Health

GP workload harming care, BMA poll suggests

Doctor writing script Image copyright Science Photo Library

Better funding and more time with patients are needed to improve services, according to a survey of GPs.

The British Medical Association poll of more than 15,500 UK GPs found nine in 10 believed a heavy workload had a negative impact on the quality of care.

Only one in 10 felt standard 10-minute consultation slots were adequate.

Meanwhile, latest figures for routine hospital operations show waits have reached their worst levels since the 18-week target was introduced in 2008.

Hospitals are meant to treat 90% of patients in that time frame, but figures released on Thursday for February show they managed just 87%. That equates to more than 39,000 waiting longer than 18 weeks for treatments such as knee and hip replacements.

The target has only been hit once since last summer when the government announced the NHS was being allowed a "managed breach" of the target to allow it to deal with a backlog of long waiters.

At the time, it said waiting would return to normal by the turn of the year. The number of long waiters has dropped slightly.

The GP survey, which comes as the state of services has become a key election theme, also cast doubt on the drive in England for seven-days-a-week opening.

On Tuesday, the Labour Party launched an election poster depicting a huge queue outside a waiting room with the wording "The doctor can't see you now" in a reworking of the Conservatives' "Labour isn't working" image of 1979.

Shadow health secretary Andy Burnham said GP services had "gone backwards".

The Tories rejected the criticisms and responded by pointing out that the coalition had launched a "challenge fund" to help GPs look at new ways to improve access to services by extending opening and making use of new technologies such as Skype.The poll by the BMA, which received responses from nearly a third of GPs working in the NHS, found:

  • Only 8% felt the standard 10-minute consultation was long enough
  • 93% said their heavy workload had negatively affected the care they provided, with 37% saying it was unmanageable
  • Half said practices should offer extended opening, but only one in five thought seven-day services - as proposed by the coalition - should happen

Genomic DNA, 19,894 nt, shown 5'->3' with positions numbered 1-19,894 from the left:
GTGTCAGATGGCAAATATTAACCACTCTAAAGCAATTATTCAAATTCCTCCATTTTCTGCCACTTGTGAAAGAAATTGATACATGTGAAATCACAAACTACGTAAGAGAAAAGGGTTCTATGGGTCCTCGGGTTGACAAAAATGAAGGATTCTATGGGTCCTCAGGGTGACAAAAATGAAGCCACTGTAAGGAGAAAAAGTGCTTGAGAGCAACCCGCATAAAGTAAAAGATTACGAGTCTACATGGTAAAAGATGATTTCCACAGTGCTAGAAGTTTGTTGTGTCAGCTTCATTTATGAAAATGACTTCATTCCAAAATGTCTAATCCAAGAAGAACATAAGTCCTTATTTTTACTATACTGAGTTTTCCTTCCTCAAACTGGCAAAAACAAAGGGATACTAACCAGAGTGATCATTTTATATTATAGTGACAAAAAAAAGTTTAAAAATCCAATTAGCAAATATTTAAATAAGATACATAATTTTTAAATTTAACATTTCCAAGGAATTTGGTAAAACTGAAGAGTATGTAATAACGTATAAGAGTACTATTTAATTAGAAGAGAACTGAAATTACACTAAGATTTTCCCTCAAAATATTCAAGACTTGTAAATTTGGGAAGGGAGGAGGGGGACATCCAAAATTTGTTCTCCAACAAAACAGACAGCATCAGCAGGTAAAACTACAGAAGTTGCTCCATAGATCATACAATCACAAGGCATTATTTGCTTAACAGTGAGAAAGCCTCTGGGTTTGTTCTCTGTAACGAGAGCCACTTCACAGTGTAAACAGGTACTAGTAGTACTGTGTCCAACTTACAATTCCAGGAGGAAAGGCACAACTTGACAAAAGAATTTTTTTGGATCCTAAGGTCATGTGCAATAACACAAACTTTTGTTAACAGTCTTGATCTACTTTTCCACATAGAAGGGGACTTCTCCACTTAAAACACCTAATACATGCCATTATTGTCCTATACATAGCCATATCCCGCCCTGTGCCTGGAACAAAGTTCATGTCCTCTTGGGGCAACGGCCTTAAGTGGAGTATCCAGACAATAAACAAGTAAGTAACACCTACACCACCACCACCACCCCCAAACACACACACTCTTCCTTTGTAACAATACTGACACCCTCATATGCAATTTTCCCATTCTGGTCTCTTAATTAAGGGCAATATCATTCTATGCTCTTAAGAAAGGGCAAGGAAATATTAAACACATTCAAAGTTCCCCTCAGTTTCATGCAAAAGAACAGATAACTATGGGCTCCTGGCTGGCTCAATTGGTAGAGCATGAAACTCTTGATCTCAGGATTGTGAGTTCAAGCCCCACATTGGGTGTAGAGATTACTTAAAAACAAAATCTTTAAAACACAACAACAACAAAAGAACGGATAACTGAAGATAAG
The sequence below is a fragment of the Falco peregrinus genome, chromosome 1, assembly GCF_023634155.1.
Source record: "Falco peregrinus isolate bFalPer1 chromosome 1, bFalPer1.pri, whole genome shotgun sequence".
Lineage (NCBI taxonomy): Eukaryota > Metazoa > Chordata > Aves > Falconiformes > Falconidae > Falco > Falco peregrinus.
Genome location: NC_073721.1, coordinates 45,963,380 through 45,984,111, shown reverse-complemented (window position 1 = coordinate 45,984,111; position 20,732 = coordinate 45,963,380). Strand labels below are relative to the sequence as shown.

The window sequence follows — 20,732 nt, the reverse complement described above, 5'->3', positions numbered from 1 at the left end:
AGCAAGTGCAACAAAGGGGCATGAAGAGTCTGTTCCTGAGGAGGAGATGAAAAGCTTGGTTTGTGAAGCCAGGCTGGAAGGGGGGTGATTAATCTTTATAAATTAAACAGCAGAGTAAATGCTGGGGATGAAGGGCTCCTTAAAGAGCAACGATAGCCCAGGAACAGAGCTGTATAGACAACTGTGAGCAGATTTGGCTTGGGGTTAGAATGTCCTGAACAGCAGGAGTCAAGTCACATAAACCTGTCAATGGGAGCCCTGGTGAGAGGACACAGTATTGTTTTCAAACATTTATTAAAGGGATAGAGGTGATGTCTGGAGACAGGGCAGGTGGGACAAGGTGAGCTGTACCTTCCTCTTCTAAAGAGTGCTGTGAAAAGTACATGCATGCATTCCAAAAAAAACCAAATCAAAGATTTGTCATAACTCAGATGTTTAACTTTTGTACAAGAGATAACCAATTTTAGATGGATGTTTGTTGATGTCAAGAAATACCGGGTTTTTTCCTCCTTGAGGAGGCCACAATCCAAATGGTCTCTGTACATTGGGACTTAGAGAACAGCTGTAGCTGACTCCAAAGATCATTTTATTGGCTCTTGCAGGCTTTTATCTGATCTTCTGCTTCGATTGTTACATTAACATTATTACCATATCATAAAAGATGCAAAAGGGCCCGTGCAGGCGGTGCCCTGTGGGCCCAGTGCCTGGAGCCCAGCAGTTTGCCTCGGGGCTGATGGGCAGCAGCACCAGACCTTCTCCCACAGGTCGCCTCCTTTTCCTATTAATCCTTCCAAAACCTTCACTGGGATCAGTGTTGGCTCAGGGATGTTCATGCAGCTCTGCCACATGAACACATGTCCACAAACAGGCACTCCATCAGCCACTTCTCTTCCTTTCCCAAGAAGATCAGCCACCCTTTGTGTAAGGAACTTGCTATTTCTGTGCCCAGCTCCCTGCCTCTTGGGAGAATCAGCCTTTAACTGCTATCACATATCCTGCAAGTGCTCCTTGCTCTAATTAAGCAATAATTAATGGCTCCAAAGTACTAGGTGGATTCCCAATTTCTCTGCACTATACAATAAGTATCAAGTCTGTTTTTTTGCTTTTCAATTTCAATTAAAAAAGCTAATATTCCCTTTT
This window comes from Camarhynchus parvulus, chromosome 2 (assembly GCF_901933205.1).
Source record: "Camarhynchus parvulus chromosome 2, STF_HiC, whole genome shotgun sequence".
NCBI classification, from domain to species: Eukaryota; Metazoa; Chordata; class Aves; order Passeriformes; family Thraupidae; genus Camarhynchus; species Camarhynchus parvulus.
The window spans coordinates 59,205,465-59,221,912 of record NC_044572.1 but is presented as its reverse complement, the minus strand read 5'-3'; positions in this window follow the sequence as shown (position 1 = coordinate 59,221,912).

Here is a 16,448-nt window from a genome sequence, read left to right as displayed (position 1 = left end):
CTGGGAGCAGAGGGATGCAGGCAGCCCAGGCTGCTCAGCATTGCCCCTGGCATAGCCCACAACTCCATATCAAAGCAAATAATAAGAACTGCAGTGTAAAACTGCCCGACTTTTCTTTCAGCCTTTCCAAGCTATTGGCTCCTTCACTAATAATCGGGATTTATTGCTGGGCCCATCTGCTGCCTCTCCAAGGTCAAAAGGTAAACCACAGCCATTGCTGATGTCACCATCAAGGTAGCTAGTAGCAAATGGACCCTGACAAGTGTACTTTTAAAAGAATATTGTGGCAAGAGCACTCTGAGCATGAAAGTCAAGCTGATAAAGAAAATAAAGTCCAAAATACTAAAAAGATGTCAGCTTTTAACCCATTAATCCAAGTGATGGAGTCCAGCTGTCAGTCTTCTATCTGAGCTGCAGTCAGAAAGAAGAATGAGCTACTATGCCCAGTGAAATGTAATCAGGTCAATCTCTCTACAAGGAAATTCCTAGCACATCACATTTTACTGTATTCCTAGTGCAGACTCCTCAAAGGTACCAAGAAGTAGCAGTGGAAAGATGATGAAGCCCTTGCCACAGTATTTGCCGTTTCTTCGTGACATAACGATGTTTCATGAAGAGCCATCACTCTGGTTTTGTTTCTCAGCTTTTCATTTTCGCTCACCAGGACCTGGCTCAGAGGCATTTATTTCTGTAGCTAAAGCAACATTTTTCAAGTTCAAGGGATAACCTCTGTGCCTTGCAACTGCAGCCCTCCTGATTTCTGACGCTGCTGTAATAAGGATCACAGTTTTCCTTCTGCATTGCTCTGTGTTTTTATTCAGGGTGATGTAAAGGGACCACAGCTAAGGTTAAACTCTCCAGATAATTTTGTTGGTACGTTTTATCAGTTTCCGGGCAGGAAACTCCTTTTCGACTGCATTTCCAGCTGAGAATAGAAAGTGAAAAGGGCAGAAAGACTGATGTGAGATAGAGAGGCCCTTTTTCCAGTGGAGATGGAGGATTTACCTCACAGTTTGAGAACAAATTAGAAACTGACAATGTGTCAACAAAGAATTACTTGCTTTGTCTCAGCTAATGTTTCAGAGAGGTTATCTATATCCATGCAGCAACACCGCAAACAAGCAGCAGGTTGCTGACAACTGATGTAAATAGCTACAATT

• When asked what measures should be taken to relieve the pressure, 76% said funding should be increased; 74% that more GPs be employed; and 70% wished for longer consultation times

The poll is the latest evidence of growing pressures on GPs.

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Media captionDr Zoe Norris: "The primary care system in this country is in crisis and nobody is dealing with that issue"

GPs see an estimated one million patients a day - up from 850,000 five years ago - while the latest Ipsos Mori poll of GP patients for NHS England found key measures, including ability to be seen and satisfaction with services, had fallen slightly in the past two years.


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Dr Chaand Nagpaul, who chairs the BMA GP committee, said: "GPs want to provide better services and spend more time with their patients, especially the increasing number of older people who often have a range of multiple health needs that require intensive, co-ordinated care.

"Many GPs do not feel they have enough time to spend with their patients and that these intense pressures are beginning to damage local services."

Dr Maureen Baker, who chairs the Royal College of General Practitioners, said: "As our population ages, GPs are managing diseases and conditions that even a decade ago would have been automatically referred to hospital consultants, and it is becoming increasingly difficult to meet patients' needs within the confines of the traditional 10-minute consultation.

"It is important that patients are able to see a GP when they need one - and that patients with complex and multiple illnesses are given the time that they need - but hard-pressed family doctors are already working record hours to try and meet demand."

A spokeswoman for NHS England said its five-year plan, published last autumn, recognised GPs were under pressure and a "step change" was needed in investment, which would kick off this year with an extra £250m for premises.

She also pointed out that there was flexibility in the way that services were run to allow doctors to extend consultations beyond 10 minutes - that was just the average time they were meant to last.

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